Irony in Antigone: King Creon
Irony in Antigone: King Creon
In the tragedy Antigone, Sophocles pens a tale about a stalwart and distrustful king, Creon, and his misuse of the power he possesses. In the play he disregards the law of the gods to fit his whims, something that the heroine of the play, Antigone, wholeheartedly disagrees with; she disobeys his order to leave her dead brother, Polynices, unburied and sentences herself to death in the process. Antigone is engaged to Creon’s son, Haemon, who does not agree with his father’s actions in regard to the burial of Antigone’s traitorous brother.
The disagreement between father and son leads to Haemon’s suicide; ironically, Creon thinks it is his life that will be taken and not his son’s. Creon and Haemon argue about Antigone’s impending fate; their disagreement on the subject prompts a threat from Haemon: “No. Don’t ever hope for that. She’ll not die with me just standing there. And as for you— your eyes will never see my face again. So let your rage charge on among your friends Who want to stand by you in this (870-875) Haemon declares that Antigone will not die without reaction from himself; Creon will never see Haemon again because if Antigone is killed Haemon plans to join her in death: by his own hand. Haemon then says that Creon’s rage will force Haemon’s own hand to do something that Creon will regret. Creon does not understand that Haemon is threatening his own life; instead, he believes that his own life is being threatened, and his reactions to Haemon’s words are lined with fear, ignorance, and irony.
The irony of the situation is that Creon is so blinded by his own ego that he thinks his own life is in danger, when it is actually his son’s that is. Creon only realizes the error of his assumptions and actions after Haemon commits suicide. More irony arises with the death of Haemon; he has joined Antigone in death to have what Creon denied them while living: each other. At the close of the play Antigone, Haemon, and Eurydice, Creon’s wife, have all committed suicide because of Creon’s actions.
Creon is suspicious through the entire play; in the beginning he accuses Antigone and Ismene of plotting to steal his throne, saying: “You there—you snake lurking in my house, sucking out my life’s blood so secretly. I’d no idea I was nurturing two pests, who aimed to rise against my throne. Come here. (607-610)” These words are directed towards Ismene more so than Antigone because Creon already suspects her of wrongdoing. He is surprised to see Ismene lurking in the shadows as she eavesdrops on the judgment of Antigone; upon seeing Ismene, Creon is convinced that she has conspired with Antigone to steal his life and throne.
In short, he is aware of one pest, Antigone, but does not consider Ismene as a pest until she is discovered eavesdropping. After Ismene is discovered Creon calls her over to be judged alongside Antigone. This is the first sign of Creon’s extreme suspicion that the reader sees; not only does he accuse Antigone and Ismene of conspiring to steal his kingship, but he accuses them of trying to take his life as well. Creon’s suspicion of his impending death is ironic because at the end of the play both Antigone and Haemon take their own lives instead of Creon’s.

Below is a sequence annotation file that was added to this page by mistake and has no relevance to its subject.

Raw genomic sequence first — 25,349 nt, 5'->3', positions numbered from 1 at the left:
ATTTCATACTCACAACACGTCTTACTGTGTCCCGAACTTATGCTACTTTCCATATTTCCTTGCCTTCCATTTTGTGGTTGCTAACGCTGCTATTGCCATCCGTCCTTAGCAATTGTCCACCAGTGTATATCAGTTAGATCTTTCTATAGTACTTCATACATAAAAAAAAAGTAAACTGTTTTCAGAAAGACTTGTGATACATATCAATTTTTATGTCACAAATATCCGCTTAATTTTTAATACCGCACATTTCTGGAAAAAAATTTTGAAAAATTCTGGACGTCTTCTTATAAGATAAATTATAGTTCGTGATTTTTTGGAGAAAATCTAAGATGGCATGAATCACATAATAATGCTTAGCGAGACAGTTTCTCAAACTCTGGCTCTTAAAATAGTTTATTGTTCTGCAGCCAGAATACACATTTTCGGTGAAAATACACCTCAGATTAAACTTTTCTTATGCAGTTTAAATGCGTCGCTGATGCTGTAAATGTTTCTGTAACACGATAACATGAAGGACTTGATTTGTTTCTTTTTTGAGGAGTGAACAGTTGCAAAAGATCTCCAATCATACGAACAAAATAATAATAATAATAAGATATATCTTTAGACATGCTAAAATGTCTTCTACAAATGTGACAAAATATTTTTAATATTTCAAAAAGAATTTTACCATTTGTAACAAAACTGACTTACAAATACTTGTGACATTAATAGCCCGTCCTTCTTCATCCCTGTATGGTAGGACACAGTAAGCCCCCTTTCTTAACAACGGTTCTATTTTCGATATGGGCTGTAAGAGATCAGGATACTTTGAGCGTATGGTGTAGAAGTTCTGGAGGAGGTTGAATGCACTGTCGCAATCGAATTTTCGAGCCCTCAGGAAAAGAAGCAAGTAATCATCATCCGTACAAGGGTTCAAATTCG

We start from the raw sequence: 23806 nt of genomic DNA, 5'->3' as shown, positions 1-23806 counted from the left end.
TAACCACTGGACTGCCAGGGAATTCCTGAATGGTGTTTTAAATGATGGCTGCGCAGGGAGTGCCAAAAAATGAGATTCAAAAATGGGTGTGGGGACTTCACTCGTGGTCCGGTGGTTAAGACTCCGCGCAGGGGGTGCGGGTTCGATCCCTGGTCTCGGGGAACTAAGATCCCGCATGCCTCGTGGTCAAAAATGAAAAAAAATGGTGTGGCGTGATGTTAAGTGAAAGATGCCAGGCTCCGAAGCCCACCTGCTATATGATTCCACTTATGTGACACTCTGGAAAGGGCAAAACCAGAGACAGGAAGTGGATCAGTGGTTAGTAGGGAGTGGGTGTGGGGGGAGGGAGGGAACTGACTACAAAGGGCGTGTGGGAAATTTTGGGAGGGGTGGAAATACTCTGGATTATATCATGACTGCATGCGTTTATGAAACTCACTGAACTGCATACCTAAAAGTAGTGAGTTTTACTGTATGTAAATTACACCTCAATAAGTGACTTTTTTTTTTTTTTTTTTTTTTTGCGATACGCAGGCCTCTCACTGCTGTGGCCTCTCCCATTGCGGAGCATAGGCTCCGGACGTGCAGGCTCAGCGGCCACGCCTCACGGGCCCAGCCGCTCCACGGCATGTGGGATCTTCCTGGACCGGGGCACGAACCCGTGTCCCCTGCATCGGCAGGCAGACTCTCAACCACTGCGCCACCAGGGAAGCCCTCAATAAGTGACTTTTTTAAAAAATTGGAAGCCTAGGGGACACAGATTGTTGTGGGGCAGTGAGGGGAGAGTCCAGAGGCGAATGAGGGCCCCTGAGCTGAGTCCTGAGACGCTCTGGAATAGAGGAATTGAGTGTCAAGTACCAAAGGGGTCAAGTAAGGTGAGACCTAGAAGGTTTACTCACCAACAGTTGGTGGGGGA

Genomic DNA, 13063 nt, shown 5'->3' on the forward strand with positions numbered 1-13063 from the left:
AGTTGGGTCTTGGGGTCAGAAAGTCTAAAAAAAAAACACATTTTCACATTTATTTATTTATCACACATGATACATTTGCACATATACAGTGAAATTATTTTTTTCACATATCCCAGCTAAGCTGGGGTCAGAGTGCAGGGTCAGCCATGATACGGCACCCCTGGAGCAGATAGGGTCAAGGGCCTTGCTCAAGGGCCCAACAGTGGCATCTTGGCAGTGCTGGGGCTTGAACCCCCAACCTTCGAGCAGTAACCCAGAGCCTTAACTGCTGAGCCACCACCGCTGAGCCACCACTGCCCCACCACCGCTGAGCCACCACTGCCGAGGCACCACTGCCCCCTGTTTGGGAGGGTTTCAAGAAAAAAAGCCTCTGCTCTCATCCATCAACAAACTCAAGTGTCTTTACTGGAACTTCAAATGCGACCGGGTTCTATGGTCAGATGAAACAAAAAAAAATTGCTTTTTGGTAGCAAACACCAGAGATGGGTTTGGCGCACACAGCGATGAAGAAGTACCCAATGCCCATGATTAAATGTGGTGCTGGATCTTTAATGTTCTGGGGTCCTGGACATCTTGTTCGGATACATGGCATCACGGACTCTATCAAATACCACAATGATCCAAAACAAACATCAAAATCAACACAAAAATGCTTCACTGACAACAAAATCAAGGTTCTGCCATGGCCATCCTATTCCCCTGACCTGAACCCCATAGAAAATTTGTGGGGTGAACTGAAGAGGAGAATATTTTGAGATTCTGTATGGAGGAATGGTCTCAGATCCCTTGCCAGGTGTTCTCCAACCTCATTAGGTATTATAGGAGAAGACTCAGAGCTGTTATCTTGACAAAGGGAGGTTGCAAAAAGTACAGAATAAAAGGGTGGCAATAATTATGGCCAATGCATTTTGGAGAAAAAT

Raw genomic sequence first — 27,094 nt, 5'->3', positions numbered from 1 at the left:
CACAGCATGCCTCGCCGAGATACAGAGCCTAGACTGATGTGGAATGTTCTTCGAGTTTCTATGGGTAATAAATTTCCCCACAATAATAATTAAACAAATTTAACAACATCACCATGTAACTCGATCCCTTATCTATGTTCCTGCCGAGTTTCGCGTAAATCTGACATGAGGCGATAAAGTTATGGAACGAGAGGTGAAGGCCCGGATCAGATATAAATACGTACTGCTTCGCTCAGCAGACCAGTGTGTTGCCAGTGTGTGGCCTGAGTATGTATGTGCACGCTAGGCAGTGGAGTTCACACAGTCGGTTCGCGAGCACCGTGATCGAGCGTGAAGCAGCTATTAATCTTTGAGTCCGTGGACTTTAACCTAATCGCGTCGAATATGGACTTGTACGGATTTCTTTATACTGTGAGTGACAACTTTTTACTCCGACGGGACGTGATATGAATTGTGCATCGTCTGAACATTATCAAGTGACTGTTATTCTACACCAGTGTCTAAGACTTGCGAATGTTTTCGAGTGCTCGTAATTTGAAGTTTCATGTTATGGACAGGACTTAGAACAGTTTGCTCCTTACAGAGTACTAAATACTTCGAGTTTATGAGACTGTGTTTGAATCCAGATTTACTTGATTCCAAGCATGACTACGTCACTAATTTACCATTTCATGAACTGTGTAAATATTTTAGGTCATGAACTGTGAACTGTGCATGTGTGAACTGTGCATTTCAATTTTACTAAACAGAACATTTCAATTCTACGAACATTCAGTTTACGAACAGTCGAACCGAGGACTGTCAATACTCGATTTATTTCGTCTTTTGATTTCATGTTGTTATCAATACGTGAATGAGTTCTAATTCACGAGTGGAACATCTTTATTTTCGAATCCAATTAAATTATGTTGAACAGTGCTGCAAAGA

Creon does not realize the damage he has caused until it is too late to fix; the time for rectification of the situation has passed and he feels deep anguish at the loss of his son. He never imagines that Haemon spoke of killing himself when they had their exchange of words earlier in the play; when next to Haemon’s corpse Creon says: Aaiii—mistakes made by a foolish mind, cruel mistakes that bring on death. You see us here, all in one family— the killer and the killed. Oh the profanity of what I planned. Alas, my son, you died so young—a death before your time. Aaiii . . . aaiii . . . ou’re dead . . . gone—not your own foolishness but mine. (1406-1414)
Creon explains with grief that he now realizes his actions caused the death of Haemon; his mistakes are cruel and Haemon is gone not of his own foolishness, but of Creon’s. Further irony shows after Creon discovers that his wife, Eurydice, is also dead; he asks for death by double-edged sword, when earlier he was extremely fearful about his own death and vehement about not dying. He says, “ Aaaii . . . My fear now makes me tremble. Why won’t someone now strike out at me, pierce my heart with a double bladed sword? How miserable I am . . . aaiii . . . how full of misery and pain . . . (1453-1457). ”
Creon begs for the death that he is unreasonably obsessed with earlier in the play; it takes the fulfillment of Haemon’s threats to make Creon seek death, and is most definitely ironic in comparison to his attitude towards death earlier in the play. Ironically, Creon now feels the misery of Antigone and Haemon, which he caused; he pierces each of their hearts respectively when he denies Antigone proper burial of her brother, Polynices, and when he denies Haemon his bride, Antigone.
Creon’s final words are: Then take this foolish man away from here. I killed you, my son, without intending to, and you, as well, my wife. How useless I am, I don’t know where to look or find support. Everything I touch goes wrong, and on my head fate climbs up with its overwhelming load. (1485-1490) Once filled with immense confidence and arrogance, Creon now feels helpless and useless; ironically, he feels hopeless and distraught not because of anyone trying to steal his power or take his life, but because of his own distrustful actions and ignorant thoughts that cause his world to unravel before his very eyes.
University/College: University of Arkansas System
Type of paper: Thesis/Dissertation Chapter
Date: 4 October 2016
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